Season of need: Hundreds line up as New Birth Outreach Church gives away turkeys and collard greens for Christmas

Lots of people hurting this Christmas season

lgierer@ledger-enquirer.comDecember 18, 2012 

Betty Drake walked quickly to her car. In her arms were a turkey and collards. She called the free groceries a blessing.

"I need the food. I'm hungry," the 61-year-old Columbus woman said.

Drake, who plans to feed about five at Christmas dinner, was one of hundreds who lined up in the Kmart parking lot on Macon Road Tuesday afternoon to benefit from New Birth Outreach Church's annual "Turkey Tuesday."

Another was 24-year-old Misha Sumbry of Columbus, who arrived four hours before the event began to make sure she received her share.

"I was not sure I was going to be able to have a nice Christmas meal," the mother of a 14-month-old son said. "Thank God, we'll be able to have one now."

"People are really hurting," Carlos Coleman, pastor of administration at the church, said.

He knows this by the number of people seeking help from the church. Calls inquiring about the giveaway began 30 days ago.

His sentiment about the growing number of people in need was echoed by people at the Valley Rescue Mission, House of Mercy and Feeding the Valley.

New Birth Outreach is a non-denominational church in Midland.

This is the fifth year for their event. Coleman said 300 turkeys were given away the first year and 1,000 last year.

"We have 1,040 this time, every one 10-12 pounds, and we paid full price for each," Coleman said.

The church members paid more than $15,000 for the food through offerings and 100 volunteered at the event.

Coleman said this is the "signature event" for the church, which just wanted to find a different way to help.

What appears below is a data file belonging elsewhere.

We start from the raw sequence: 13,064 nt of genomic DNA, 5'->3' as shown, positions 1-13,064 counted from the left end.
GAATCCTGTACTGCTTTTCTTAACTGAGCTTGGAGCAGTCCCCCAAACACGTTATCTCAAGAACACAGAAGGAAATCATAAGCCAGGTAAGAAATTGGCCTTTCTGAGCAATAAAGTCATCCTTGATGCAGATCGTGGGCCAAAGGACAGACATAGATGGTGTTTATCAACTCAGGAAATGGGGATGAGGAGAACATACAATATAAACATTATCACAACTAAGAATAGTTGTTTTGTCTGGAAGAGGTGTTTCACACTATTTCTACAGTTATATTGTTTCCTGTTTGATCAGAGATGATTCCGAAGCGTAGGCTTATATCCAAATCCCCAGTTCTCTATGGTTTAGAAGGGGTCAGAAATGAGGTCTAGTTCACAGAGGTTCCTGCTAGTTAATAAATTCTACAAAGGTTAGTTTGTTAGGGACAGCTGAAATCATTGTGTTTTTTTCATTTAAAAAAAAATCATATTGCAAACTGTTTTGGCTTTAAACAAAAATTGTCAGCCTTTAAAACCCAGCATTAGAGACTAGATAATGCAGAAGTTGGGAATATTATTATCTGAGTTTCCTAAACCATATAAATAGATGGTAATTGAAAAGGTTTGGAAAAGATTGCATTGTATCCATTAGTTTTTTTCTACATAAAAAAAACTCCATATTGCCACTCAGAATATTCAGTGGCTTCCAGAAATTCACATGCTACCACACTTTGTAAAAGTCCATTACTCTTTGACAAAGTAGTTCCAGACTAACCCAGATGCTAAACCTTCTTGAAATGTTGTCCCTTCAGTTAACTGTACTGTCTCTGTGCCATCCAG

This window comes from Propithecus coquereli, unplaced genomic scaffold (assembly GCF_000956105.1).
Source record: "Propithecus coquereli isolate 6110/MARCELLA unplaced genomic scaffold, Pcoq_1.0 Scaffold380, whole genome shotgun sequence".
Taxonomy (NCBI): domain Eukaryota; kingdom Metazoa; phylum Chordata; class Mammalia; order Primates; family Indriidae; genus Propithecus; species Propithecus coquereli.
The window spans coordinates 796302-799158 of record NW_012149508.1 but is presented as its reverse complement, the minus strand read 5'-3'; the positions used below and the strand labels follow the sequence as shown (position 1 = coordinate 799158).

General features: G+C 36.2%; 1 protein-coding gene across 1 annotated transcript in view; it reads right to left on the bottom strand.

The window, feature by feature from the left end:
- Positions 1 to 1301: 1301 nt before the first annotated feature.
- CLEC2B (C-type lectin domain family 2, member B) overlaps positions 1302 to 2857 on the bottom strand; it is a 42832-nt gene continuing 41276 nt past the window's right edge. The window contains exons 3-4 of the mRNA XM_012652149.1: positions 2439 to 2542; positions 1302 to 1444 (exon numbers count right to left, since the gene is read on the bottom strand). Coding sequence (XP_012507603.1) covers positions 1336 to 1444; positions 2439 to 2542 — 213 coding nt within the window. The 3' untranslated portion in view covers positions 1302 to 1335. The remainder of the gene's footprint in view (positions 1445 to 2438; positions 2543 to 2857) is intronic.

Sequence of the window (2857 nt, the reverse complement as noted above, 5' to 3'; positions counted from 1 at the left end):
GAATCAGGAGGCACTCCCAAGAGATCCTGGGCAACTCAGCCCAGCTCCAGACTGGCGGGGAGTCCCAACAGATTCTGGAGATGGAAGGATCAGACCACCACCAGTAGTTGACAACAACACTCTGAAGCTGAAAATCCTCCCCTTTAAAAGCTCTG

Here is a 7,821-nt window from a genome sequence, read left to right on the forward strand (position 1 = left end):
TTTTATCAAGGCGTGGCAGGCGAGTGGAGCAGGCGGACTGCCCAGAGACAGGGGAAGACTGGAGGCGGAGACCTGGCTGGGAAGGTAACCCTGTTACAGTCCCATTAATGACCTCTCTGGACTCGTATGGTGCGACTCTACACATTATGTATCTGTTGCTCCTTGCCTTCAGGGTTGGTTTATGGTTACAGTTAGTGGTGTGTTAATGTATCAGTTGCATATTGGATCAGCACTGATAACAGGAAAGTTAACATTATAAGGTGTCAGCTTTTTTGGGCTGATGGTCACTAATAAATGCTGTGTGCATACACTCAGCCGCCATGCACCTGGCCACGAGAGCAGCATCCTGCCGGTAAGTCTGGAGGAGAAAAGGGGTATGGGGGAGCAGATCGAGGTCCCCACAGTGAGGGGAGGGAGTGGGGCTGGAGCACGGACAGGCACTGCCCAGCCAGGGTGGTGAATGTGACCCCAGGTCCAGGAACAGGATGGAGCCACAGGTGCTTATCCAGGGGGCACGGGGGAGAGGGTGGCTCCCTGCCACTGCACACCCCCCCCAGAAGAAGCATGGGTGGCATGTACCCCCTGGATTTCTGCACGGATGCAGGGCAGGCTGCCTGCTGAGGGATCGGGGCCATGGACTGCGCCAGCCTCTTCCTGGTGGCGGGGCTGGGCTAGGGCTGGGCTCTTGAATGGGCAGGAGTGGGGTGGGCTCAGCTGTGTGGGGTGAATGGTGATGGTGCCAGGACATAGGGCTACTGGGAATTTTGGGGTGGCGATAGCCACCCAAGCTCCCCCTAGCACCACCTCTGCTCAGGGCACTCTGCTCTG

Helping some 230 agencies in 14 counties provide food for those in the need is the mission of Feeding the Valley, a partner agency of the United Way of the Chattahoochee Valley.

"Demand is way up this year," said food sourcing manager Kin Lincoln.

As far as supplies go, Lincoln said, "Right now, we are OK."

He feels a sluggish economy is the cause for the greater need.

Valley Rescue Mission usually sees about 30 people stop by for the evening meal. Recently, 91 showed.

"We have noticed a lot of people who have needs," Executive Director Rhonda Mobley said. "It is just the economy."

Registration to receive toys is over at Valley Rescue Mission, but calls are still being received.

"We still need toy donations, especially for children ages 8-12," Mobley said.

Some more hams, turkeys and canned goods would be welcome as well.

More than 200 people are expected for Christmas dinner at Valley Rescue Mission and more than 200 meals will be delivered to homes.

Tuesday morning, Bobby Harris, executive director of the House of Mercy, received two telephone calls from families that lost their homes and were seeking aid.

"Some families are just not able to manage keeping their homes and are being put out," Harris said.

Currently, about 68 people live at the shelter.

Harris has one family room available and just a few beds open for men and women.

He said many people call the House of Mercy seeking help with paying utilities.

Harris said the shelter needs financial help paying its bills, as well.

"A lot of people want food," he said.

Twice a week, the House of Mercy takes something to eat to the homeless.

At 2:30 p.m. on Christmas a meal will be served at the shelter.

"So far, we've been blessed and we are doing all right with food supplies and clothing," Harris said. "The community has been generous."

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